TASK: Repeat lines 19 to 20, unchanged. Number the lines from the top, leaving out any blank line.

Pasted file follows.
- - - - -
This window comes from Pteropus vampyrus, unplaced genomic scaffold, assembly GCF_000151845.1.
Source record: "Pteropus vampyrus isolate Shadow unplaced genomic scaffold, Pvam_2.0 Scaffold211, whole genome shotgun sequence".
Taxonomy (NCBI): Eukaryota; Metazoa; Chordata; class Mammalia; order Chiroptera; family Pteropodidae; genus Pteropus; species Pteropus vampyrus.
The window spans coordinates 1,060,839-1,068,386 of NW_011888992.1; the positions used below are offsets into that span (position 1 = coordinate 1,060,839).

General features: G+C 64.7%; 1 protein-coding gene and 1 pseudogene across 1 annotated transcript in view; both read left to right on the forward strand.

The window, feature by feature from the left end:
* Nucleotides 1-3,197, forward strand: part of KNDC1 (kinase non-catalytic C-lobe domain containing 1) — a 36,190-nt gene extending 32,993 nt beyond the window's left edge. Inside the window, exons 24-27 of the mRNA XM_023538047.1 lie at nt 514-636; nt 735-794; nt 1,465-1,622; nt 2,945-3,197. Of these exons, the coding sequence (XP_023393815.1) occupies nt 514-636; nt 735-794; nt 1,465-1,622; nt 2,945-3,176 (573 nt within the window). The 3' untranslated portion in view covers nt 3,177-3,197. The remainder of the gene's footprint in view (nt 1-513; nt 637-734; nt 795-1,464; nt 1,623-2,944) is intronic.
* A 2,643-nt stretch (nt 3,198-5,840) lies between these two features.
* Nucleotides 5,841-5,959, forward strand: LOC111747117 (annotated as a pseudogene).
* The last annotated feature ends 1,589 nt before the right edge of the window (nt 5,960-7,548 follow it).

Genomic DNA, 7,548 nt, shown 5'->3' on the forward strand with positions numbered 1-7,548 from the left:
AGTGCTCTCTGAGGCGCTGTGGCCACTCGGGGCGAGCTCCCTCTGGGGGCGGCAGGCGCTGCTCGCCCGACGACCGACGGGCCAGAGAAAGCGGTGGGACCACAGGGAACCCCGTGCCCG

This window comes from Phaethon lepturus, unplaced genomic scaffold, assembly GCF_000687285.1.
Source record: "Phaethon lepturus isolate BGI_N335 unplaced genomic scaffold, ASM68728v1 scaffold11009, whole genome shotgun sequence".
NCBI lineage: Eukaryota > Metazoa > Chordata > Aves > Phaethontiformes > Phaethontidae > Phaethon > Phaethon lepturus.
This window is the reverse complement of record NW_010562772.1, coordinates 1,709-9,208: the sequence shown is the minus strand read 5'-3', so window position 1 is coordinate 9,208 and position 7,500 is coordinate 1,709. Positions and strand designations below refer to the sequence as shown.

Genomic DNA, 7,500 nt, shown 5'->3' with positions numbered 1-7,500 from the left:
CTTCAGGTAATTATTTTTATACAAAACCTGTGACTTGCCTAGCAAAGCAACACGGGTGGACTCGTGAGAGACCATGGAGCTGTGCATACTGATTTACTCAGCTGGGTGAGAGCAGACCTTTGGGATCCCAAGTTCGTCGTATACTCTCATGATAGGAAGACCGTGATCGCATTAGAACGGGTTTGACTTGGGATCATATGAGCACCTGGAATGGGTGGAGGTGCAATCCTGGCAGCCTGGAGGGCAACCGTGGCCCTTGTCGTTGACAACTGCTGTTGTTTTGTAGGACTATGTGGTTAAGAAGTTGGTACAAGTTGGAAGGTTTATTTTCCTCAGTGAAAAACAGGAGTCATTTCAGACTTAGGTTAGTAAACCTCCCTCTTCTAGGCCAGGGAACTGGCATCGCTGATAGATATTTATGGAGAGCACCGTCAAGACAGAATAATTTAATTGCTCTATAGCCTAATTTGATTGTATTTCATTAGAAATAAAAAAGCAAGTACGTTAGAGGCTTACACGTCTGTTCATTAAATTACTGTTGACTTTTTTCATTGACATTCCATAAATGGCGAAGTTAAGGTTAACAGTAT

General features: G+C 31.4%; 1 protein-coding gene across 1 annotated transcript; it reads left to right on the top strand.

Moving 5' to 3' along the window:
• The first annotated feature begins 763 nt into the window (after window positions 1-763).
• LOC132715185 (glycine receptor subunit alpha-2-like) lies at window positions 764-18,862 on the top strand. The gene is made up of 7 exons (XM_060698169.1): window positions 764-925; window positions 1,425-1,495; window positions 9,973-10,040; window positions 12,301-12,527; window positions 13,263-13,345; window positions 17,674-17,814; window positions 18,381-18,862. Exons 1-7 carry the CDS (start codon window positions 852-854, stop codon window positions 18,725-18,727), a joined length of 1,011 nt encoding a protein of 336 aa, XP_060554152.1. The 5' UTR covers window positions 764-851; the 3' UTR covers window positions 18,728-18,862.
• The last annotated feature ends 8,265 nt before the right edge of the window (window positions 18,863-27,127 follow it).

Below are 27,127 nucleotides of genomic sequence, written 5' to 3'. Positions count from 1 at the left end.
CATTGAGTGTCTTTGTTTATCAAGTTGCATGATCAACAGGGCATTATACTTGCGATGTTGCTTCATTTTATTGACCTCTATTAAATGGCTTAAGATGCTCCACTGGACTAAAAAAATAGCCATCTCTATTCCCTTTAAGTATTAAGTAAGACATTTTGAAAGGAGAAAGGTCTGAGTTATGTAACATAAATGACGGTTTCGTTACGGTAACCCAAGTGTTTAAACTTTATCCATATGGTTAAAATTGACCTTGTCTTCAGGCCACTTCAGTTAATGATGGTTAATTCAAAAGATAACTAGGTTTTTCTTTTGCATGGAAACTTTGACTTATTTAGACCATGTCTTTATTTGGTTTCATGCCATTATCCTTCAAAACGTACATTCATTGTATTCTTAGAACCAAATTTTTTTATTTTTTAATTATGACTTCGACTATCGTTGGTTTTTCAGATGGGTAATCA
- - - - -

General features: G+C 31.4%; 1 protein-coding gene across 1 annotated transcript; it reads left to right on the top strand.

Moving 5' to 3' along the window: